Louisiana residents have grown sadly accustomed to ranking last on a lot of good lists and first on a lot of bad lists — those rankings that attempt to quantify, in a number of ways, the civic health of local communities.
Even so, we were stung by the news that Louisiana came in dead-last on a recent survey in which Americans were quizzed with the kinds of questions that appear on citizenship tests.
Those tests are given to immigrants applying for U.S. citizenship. Americans endowed with citizenship by birth aren’t required to take such a test, of course. But as a point of pride and practicality, we should expect all grown Americans to know at least as much about their government as those applying for citizenship in the greatest country on earth.
When the nonprofit, nonpartisan Woodrow Wilson National Fellowship Foundation conducted its national survey, only 27 percent of Louisianans earned a passing grade — the worst performance of any state in the nation, including the District of Columbia.
Lincoln Park Strategies conducted the survey for the Foundation. It involved 41,000 interviews among adults nationwide. The margin of error is approximately plus or minus 1 percent.
Nationwide, the results were far from encouraging. Only in Vermont did a majority of respondents, 53 percent, pass. Only four in 10 nationally could demonstrate a grasp of the basic principles of government.
Four percent of Louisiana residents scored an A; 6 percent received a B; 9 percent a C; and 9 percent a D on the 20-question survey.
The reasons for Louisiana’s abysmal performance seem pretty obvious. A state with high rates of basic illiteracy can’t hope to score well on civics literacy, either.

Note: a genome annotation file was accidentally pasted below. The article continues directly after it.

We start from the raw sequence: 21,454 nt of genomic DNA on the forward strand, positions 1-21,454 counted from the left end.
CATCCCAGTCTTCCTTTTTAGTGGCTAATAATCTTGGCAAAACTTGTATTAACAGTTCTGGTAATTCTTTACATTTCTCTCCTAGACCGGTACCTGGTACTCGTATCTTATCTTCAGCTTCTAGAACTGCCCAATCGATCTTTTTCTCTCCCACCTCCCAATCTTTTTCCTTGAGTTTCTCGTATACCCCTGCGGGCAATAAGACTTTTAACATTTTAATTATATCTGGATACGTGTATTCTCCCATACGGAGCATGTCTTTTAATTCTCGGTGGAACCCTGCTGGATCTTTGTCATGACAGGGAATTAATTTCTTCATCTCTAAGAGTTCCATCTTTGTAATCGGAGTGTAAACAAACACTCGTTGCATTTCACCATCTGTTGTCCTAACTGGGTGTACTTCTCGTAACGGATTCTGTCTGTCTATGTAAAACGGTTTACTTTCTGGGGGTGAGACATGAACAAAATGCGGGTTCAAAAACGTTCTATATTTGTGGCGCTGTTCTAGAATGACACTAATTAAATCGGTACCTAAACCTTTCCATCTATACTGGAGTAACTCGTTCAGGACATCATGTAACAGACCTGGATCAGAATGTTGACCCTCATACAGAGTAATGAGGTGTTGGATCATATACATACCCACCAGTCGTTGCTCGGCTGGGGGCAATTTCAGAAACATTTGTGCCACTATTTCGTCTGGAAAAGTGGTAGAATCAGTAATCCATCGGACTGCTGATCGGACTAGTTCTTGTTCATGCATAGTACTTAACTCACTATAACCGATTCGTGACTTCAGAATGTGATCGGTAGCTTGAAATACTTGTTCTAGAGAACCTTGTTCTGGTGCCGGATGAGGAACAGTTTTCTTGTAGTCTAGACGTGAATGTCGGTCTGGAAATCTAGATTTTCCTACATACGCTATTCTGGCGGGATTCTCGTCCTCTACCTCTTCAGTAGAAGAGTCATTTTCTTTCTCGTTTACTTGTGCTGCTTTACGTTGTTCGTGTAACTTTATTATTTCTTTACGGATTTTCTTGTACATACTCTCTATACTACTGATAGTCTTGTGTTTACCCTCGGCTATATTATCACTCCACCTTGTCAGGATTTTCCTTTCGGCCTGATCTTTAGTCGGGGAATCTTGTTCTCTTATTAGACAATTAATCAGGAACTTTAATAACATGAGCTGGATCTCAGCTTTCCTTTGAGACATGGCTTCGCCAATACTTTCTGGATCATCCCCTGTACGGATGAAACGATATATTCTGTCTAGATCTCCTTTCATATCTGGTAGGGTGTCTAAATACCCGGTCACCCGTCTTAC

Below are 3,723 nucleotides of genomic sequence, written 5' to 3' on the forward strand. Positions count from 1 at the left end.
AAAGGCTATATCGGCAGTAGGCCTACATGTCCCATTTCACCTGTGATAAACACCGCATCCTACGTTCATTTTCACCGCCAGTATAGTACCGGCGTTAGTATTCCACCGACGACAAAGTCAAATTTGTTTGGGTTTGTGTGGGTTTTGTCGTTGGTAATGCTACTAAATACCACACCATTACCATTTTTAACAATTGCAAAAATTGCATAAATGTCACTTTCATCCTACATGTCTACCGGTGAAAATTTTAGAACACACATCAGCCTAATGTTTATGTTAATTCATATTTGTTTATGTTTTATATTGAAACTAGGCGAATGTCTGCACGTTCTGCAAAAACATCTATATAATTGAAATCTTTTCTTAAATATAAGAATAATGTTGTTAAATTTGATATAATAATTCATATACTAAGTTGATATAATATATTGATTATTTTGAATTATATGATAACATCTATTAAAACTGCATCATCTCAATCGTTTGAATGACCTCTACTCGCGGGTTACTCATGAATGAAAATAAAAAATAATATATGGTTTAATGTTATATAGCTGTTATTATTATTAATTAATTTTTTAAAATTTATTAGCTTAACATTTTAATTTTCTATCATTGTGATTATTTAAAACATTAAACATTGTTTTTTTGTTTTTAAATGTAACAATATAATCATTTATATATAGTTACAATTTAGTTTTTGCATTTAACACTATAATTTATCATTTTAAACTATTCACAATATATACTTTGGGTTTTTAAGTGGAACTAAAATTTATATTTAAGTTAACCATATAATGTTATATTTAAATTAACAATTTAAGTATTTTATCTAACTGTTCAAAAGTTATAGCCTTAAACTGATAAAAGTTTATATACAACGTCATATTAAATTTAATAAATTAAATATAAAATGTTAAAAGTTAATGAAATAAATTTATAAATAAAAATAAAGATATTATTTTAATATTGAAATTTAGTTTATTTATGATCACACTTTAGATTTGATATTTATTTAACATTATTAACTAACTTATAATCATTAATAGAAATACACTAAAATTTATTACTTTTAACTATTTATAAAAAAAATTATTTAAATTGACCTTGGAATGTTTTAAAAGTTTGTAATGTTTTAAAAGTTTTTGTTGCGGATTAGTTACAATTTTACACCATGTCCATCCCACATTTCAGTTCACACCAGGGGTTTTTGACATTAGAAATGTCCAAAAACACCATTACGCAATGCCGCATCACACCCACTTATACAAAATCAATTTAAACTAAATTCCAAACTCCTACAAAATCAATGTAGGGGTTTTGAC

But in assessing the survey results, Woodrow Wilson Foundation President Arthur Levine noted other challenges for civics learning. “American history education is not working, as students are asked to memorize dates, events, and leaders, which the poll results show are not retained in adulthood,” Levine said. “Based on our research, this is not an issue of whether high school history teachers are adequately prepared or whether kids study American history in school. The answer to both questions is yes. This is an issue of how we teach American history. Now it is too often made boring and robbed of its capacity to make sense of a chaotic present … This requires a fundamental change in how American history is taught and learned to make it relevant to our students’ lives, captivating, and inclusive to all Americans.”
That’s a tall order, but one that can’t be ignored. In Louisiana, especially, we have a lot of catching up to do.
— (The Baton Rouge) Advocate